Who is the ideal applicant and student?
The program is aimed at “educators and professionals, entrepreneurs, aspiring entrepreneurs, and intrapreneurs, interested in the field of formal and informal Jewish Education” says Professor Cohen. “The program is targeted at a qualified audience, usually people with a few years’ work experience in the field, people who are interested in innovation in education and in educational organizations, and people who are looking to enhance and consolidate their professional careers.”
What are the program’s application requirements?
Applicants for the master’s program in Jewish education must hold a bachelor’s degree in Social Sciences or Humanities, from an institution recognized by the Hebrew University. They must also have proven experience as educators with formal or informal places of Jewish Education, and letters of recommendation.
- GPA 3.0
- English proficiency. Students whose mother tongue is not English are required to submit proof of a having a very good knowledge of the English language (TOEFL, IELTS or similar).
What are the deadlines for submitting an application?
The next sessions of the program commence on October 22, 2017, and March 5, 2018. Applications are now open.
What can a student do to best prepare for the program in advance of its start?
For students who come from disciplines other than education and/or Jewish studies, we enable to complete coursework in these fields of study at no extra charge. Students may begin with these studies immediately after registration.
What will students learn in the program? What is the program’s format?
The program consists of 40 credits of which 14 credits will be offered on site at the Hebrew University ‘s Mount Scopus campus and 26 credits will be offered as distance learning courses. Participants must submit two seminar papers, with one paper related to a course taught on-site at the university.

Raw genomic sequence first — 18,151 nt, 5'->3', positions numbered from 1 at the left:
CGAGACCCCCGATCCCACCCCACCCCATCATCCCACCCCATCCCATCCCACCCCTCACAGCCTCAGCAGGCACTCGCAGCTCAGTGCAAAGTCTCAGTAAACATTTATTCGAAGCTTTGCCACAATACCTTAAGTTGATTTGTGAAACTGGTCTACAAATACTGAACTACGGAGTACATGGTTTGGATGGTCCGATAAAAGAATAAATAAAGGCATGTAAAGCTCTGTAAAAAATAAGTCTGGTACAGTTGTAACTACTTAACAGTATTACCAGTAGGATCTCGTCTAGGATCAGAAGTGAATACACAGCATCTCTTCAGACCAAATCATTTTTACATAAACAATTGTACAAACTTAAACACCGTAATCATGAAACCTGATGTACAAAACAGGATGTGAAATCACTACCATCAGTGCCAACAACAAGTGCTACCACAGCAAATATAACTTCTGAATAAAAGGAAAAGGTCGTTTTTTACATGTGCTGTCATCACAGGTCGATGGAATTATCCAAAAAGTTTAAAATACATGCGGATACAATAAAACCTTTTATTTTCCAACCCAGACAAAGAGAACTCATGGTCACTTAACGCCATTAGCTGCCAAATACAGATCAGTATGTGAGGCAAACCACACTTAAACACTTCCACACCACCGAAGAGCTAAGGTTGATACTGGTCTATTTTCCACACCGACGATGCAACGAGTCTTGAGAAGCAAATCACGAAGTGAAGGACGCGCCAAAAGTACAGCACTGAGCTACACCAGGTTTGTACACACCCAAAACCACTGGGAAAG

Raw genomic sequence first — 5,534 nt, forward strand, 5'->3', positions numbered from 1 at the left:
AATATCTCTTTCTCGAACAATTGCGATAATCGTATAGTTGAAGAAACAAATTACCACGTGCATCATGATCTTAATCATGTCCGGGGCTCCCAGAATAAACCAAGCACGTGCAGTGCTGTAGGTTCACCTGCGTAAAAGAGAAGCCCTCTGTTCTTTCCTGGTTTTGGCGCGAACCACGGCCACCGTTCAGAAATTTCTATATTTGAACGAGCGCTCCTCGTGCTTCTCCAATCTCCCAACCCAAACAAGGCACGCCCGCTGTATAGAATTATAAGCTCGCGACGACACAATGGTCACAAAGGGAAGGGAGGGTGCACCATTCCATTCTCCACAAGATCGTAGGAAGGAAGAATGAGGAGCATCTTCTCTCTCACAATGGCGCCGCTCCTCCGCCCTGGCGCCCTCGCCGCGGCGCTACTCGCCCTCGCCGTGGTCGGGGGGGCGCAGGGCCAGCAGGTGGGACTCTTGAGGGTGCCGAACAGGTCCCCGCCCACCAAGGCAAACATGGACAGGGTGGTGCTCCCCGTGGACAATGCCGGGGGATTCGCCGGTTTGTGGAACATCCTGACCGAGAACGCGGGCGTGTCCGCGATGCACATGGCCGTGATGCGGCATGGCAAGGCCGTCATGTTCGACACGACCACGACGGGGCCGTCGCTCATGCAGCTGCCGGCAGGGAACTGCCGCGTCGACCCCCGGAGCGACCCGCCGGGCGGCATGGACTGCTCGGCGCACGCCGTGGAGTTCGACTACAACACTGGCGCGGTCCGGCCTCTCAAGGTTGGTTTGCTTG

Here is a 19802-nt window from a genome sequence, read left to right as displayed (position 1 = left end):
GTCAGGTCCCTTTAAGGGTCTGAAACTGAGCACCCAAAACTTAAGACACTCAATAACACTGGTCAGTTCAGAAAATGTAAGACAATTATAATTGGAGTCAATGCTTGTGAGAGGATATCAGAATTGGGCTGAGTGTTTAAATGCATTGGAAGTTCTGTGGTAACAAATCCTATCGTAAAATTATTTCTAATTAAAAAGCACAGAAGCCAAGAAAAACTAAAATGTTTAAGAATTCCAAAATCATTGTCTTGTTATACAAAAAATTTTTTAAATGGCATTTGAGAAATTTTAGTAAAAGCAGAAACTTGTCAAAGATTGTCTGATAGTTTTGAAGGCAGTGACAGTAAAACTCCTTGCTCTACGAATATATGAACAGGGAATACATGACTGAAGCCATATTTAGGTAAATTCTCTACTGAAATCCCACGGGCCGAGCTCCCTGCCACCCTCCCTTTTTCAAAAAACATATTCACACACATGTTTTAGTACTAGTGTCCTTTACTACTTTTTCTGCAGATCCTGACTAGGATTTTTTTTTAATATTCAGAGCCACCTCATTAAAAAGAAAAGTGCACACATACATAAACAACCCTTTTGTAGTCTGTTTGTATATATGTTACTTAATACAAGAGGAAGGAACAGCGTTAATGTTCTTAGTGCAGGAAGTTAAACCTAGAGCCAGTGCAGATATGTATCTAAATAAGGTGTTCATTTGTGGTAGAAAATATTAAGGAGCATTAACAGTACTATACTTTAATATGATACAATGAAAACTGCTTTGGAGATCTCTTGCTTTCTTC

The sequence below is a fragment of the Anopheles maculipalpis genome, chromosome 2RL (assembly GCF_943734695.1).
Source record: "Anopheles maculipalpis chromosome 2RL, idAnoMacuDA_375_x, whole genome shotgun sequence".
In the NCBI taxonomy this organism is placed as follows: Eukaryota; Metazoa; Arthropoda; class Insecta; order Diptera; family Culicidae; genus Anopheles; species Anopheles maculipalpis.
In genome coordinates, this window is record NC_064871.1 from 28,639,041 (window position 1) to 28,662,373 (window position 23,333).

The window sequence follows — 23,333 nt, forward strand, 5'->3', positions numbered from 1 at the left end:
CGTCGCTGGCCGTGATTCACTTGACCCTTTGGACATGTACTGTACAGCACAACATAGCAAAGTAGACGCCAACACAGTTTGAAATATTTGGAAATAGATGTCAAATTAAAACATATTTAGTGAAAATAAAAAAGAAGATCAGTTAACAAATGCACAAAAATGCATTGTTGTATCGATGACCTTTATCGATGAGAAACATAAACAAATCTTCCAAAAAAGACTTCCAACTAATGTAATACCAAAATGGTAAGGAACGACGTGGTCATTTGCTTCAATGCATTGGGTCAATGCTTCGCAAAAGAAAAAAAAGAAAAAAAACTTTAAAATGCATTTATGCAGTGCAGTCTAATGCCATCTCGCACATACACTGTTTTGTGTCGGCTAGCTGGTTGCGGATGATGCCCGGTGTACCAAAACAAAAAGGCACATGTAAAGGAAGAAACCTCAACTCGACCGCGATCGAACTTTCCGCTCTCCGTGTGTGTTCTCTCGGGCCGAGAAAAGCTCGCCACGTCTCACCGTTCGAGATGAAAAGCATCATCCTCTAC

The program focuses on three central themes:
- The first focus is the philosophy, sociology, and psychology of Jewish Education and Israel Education. This focus discusses the major issues faced by Jewish and Israel education, including: Who is the educated person and who is the educated Jew? What are the goals of Jewish Education and how can we adapt them to the issues we face today? What is the role of the Jewish educator, and how can the institution help him or her? What place does Israel hold in Jewish Education? What kind of relationship should there be between Jewish Schools and Israel? What is the role of the Zionism in our times?
- The second focus is on the teaching of Jewish texts. This focus deals with the teaching of Biblical, Rabbinic and Jewish philosophical texts. In the course of the program, lecturers offer examples of different texts and instruct students how to analyze these texts to give them the necessary tools to discuss and teach the texts in schools and communities. Throughout the courses, participants learn different perspectives, for instance: Philosophy for Children, Levinas’ ethical perspective, and others. This focus is theoretical and practical because studies involve both the fundamentals of all perspectives and practical examples that can be implemented in the field.
- The third focus is leadership and innovation in Jewish Education. The primary three pillars of this focus are vision, innovation, and leadership. Participants examine their own personal vision of Jewish Education, as well as their institutional and community’s vision. During the program, students delve into several theories that will help them to reflect on their own Jewish educational vision.
Prof. Cohen told us: “One of our main goals with this program is to help educators combine education with innovation. The growing diversity in Jewish communities goes hand in hand with ever more diverse requirements demanded of Jewish educators. This program will give Jewish educators the tools to create customized programs to serve local Jewish communities with flexible and innovative solutions to educational challenges.”
What do you expect student outcomes to be?
“Long-term, the measure of success is going to be how these people will integrate and reinforce their professional careers and educational institutions. Will they become harbingers of change, able to influence the institutions where they work and the day-to-day work with the student body?
Will they be able to contend with educational challenges in general, and those of Jewish education in particular, in an age of globalization and uncertain identities? We fully expect that, for the students of the blended MA in Jewish Education program, that the answer will be a resounding YES!”